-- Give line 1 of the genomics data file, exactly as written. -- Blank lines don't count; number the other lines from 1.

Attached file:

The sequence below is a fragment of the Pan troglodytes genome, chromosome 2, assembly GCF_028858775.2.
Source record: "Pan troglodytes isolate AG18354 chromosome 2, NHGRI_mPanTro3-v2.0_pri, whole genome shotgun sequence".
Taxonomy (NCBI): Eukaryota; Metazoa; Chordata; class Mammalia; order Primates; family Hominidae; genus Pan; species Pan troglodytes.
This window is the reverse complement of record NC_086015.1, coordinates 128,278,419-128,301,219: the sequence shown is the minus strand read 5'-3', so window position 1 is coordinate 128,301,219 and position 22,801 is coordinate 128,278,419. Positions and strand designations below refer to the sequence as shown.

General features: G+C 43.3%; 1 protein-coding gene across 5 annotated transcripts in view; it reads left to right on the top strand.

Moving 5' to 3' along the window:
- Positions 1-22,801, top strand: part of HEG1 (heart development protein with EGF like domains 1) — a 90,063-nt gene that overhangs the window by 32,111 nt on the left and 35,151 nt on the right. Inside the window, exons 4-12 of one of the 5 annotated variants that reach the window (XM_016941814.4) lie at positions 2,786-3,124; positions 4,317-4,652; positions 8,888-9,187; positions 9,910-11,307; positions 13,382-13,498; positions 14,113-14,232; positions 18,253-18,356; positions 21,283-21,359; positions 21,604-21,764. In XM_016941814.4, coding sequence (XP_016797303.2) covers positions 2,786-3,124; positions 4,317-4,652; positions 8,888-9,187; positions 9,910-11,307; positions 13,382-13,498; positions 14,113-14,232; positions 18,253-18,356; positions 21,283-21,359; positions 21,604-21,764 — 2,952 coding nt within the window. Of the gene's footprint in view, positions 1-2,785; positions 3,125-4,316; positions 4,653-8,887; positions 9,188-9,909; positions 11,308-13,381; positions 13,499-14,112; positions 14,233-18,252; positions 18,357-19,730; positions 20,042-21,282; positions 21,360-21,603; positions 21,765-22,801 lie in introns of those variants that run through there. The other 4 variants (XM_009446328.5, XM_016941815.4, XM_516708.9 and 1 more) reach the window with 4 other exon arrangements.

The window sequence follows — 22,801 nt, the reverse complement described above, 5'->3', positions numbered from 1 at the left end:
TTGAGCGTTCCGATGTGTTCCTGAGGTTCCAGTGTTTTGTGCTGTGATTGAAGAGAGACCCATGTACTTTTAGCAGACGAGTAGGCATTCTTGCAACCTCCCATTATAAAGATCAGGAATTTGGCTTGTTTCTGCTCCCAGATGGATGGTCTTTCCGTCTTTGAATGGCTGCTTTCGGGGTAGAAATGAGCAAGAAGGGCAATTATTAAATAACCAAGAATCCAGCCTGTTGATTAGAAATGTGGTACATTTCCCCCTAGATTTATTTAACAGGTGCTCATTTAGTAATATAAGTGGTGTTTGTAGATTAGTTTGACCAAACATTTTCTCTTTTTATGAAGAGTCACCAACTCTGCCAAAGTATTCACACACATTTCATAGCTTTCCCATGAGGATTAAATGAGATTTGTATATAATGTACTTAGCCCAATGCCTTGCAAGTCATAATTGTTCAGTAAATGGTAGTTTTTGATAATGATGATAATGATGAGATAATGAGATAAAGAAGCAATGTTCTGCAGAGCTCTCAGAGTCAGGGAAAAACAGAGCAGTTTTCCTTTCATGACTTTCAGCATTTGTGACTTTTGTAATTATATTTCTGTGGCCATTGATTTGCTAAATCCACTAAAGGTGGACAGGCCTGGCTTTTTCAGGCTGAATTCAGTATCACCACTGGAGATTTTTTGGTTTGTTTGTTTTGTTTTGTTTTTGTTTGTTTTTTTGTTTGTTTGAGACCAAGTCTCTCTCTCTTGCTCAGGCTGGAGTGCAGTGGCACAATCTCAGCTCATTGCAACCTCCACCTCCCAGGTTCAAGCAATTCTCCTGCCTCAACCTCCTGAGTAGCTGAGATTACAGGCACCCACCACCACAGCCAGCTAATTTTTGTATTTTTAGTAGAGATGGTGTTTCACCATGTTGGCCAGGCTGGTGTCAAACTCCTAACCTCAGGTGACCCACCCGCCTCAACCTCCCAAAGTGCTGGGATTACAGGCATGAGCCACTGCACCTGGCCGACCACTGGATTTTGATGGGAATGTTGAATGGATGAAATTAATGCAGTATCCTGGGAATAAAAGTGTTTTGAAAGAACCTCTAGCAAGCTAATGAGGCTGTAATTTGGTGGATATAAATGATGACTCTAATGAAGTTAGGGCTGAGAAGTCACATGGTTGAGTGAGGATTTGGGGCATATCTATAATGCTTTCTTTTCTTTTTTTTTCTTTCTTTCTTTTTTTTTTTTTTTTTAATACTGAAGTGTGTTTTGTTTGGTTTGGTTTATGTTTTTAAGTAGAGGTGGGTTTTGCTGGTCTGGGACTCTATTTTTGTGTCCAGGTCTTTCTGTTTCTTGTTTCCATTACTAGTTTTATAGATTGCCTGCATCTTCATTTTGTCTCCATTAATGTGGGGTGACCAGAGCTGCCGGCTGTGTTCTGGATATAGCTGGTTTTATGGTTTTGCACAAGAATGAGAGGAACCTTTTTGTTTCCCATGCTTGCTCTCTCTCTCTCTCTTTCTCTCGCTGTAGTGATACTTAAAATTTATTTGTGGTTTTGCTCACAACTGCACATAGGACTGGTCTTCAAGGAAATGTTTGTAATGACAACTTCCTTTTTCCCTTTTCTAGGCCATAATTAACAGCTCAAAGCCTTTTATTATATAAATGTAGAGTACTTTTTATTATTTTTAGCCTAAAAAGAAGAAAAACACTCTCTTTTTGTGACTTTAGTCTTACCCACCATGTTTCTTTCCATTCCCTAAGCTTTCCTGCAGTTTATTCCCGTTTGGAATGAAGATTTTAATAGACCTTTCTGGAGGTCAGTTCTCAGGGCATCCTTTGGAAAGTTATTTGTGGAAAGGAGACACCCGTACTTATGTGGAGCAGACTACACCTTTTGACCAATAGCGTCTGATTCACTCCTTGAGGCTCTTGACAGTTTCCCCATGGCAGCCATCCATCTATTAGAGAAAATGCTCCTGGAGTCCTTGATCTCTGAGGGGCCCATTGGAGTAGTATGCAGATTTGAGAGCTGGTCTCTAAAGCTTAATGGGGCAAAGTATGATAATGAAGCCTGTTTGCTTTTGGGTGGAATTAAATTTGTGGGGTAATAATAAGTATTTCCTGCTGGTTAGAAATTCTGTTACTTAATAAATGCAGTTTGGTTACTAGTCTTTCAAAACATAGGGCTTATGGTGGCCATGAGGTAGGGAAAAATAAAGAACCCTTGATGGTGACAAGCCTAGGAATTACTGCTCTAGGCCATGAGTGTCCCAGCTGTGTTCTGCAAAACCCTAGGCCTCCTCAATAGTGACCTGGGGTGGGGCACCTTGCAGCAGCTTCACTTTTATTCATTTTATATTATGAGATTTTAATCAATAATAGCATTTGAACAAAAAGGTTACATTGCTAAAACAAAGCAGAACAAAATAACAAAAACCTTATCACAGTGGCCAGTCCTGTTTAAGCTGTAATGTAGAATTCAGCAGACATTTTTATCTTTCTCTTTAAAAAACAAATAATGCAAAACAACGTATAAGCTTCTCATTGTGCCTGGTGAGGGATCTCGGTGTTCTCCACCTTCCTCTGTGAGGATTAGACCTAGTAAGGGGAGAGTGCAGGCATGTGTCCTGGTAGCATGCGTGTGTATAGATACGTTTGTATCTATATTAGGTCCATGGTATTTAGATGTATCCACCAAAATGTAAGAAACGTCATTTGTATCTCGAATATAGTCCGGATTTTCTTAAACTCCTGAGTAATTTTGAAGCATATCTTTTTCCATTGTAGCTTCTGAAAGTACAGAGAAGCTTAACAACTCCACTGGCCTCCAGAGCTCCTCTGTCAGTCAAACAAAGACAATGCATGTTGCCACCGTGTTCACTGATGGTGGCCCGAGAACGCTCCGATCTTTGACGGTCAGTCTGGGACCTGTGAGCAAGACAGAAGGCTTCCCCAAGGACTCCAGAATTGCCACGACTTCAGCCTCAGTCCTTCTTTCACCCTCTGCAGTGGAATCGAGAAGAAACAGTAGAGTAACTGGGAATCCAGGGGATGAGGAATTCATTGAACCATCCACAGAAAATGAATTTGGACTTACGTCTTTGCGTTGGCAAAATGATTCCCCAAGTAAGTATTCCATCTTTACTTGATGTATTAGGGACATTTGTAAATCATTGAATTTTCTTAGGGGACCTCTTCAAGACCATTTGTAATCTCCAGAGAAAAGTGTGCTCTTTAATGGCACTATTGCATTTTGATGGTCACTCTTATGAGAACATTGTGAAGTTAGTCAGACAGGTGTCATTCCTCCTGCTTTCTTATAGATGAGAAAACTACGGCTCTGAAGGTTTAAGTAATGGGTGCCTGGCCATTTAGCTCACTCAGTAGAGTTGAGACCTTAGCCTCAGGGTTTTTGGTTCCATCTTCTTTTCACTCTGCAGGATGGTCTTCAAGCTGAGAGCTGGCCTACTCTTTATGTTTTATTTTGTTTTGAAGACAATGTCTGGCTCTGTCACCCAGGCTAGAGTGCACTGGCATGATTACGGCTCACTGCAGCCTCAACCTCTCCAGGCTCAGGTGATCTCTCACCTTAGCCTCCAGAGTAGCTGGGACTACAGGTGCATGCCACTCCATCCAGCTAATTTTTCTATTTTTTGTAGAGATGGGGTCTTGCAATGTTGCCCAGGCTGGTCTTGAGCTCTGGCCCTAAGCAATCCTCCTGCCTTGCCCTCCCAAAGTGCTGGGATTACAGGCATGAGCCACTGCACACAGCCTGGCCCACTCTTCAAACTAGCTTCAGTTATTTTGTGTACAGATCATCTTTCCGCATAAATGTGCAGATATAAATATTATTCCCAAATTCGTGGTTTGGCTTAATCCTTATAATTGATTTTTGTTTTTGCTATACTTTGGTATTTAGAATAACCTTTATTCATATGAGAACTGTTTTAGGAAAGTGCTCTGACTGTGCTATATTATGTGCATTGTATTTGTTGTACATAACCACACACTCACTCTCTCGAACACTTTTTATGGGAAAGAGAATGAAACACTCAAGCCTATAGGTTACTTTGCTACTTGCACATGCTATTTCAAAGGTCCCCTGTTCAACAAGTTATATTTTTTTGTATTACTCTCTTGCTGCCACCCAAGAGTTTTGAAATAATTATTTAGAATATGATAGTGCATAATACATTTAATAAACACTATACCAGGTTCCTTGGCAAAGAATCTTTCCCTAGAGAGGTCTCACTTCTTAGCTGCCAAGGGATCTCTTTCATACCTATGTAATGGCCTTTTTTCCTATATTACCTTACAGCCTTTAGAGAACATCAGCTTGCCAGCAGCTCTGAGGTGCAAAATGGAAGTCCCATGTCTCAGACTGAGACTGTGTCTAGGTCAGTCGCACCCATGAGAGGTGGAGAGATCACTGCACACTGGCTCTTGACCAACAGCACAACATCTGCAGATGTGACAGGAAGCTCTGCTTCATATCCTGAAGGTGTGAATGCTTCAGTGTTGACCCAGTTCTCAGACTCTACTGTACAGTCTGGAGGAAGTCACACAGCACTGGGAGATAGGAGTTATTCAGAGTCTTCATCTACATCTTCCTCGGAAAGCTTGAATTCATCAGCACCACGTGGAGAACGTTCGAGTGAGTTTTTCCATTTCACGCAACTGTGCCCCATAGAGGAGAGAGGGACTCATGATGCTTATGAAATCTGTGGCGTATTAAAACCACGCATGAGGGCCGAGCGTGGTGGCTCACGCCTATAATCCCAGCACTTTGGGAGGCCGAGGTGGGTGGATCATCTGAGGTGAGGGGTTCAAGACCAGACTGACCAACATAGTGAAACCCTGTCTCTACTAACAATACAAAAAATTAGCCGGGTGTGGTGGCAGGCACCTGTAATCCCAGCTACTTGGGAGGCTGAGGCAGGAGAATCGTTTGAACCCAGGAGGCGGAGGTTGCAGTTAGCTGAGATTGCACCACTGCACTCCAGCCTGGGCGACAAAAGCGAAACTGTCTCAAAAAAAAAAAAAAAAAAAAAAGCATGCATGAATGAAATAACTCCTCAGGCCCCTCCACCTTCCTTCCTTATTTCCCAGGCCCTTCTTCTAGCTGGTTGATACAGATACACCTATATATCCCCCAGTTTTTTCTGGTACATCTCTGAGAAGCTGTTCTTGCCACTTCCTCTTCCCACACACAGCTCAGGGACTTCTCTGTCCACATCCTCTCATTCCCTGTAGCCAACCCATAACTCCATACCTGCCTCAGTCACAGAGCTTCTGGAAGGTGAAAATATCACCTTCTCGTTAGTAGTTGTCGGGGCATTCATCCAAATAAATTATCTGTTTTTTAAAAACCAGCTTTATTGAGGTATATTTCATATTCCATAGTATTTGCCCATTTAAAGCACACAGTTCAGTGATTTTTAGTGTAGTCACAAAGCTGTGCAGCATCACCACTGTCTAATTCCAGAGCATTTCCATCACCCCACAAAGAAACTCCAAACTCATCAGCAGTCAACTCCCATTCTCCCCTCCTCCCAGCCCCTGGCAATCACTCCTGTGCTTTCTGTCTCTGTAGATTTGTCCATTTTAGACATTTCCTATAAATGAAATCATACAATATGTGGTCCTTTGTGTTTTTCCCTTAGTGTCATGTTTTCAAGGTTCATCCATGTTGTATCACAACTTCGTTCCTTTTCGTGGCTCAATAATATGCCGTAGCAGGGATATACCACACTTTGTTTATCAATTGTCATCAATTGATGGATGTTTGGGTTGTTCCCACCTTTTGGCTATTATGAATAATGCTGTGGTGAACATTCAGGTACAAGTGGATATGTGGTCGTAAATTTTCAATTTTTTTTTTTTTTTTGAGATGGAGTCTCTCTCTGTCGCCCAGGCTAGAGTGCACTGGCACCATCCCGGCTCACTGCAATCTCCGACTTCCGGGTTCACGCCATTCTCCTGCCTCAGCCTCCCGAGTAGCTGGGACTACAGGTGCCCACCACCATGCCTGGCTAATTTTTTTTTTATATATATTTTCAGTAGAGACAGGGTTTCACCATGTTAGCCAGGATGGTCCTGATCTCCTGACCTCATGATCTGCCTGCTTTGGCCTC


The sequence below is a fragment of the Pan troglodytes genome, chromosome 2, assembly GCF_028858775.2.